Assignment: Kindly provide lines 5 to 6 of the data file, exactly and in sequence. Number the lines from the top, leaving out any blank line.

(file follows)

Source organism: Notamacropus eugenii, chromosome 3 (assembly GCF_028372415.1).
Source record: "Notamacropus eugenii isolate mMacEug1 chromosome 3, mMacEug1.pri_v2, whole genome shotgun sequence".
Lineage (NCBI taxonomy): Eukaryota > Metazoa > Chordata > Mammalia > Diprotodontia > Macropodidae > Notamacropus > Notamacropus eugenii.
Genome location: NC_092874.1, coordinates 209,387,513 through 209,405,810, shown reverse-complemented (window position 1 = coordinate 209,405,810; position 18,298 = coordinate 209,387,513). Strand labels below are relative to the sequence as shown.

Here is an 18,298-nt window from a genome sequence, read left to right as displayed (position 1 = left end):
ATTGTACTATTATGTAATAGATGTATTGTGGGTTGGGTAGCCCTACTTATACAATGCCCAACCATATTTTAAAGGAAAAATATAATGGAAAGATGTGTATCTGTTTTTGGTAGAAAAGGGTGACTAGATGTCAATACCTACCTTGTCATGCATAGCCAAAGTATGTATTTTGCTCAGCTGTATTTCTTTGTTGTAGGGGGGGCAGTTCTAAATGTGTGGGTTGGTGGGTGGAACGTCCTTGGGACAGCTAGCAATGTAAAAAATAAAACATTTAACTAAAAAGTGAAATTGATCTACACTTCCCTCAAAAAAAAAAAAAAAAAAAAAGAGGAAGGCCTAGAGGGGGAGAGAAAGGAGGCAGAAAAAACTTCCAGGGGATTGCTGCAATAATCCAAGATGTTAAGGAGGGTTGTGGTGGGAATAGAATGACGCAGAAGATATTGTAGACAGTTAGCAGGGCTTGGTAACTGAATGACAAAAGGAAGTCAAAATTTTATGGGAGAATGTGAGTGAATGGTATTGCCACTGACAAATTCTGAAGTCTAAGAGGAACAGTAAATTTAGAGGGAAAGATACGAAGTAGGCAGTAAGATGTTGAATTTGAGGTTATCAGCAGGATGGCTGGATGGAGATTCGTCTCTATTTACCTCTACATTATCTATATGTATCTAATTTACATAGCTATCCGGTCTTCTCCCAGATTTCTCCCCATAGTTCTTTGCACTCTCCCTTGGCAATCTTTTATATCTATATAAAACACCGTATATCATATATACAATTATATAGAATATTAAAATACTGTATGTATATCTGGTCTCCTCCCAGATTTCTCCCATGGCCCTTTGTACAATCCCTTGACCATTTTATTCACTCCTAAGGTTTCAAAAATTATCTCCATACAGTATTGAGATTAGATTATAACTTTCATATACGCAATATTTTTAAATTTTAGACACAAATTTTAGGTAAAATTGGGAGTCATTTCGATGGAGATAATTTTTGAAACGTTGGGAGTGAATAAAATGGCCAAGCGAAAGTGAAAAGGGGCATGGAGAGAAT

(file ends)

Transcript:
Here is an 18,298-nt window from a genome sequence, read left to right as displayed (position 1 = left end):
ATTGTACTATTATGTAATAGATGTATTGTGGGTTGGGTAGCCCTACTTATACAATGCCCAACCATATTTTAAAGGAAAAATATAATGGAAAGATGTGTATCTGTTTTTGGTAGAAAAGGGTGACTAGATGTCAATACCTACCTTGTCATGCATAGCCAAAGTATGTATTTTGCTCAGCTGTATTTCTTTGTTGTAGGGGGGGCAGTTCTAAATGTGTGGGTTGGTGGGTGGAACGTCCTTGGGACAGCTAGCAATGTAAAAAATAAAACATTTAACTAAAAAGTGAAATTGATCTACACTTCCCTCAAAAAAAAAAAAAAAAAAAAAGAGGAAGGCCTAGAGGGGGAGAGAAAGGAGGCAGAAAAAACTTCCAGGGGATTGCTGCAATAATCCAAGATGTTAAGGAGGGTTGTGGTGGGAATAGAATGACGCAGAAGATATTGTAGACAGTTAGCAGGGCTTGGTAACTGAATGACAAAAGGAAGTCAAAATTTTATGGGAGAATGTGAGTGAATGGTATTGCCACTGACAAATTCTGAAGTCTAAGAGGAACAGTAAATTTAGAGGGAAAGATACGAAGTAGGCAGTAAGATGTTGAATTTGAGGTTATCAGCAGGATGGCTGGATGGAGATTCGTCTCTATTTACCTCTACATTATCTATATGTATCTAATTTACATAGCTATCCGGTCTTCTCCCAGATTTCTCCCCATAGTTCTTTGCACTCTCCCTTGGCAATCTTTTATATCTATATAAAACACCGTATATCATATATACAATTATATAGAATATTAAAATACTGTATGTATATCTGGTCTCCTCCCAGATTTCTCCCATGGCCCTTTGTACAATCCCTTGACCATTTTATTCACTCCTAAGGTTTCAAAAATTATCTCCATACAGTATTGAGATTAGATTATAACTTTCATATACGCAATATTTTTAAATTTTAGACACAAATTTTAGGTAAAATTGGGAGTCATTTCGATGGAGATAATTTTTGAAACGTTGGGAGTGAATAAAATGGCCAAGCGAAAGTGAAAAGGGGCATGGAGAGAAT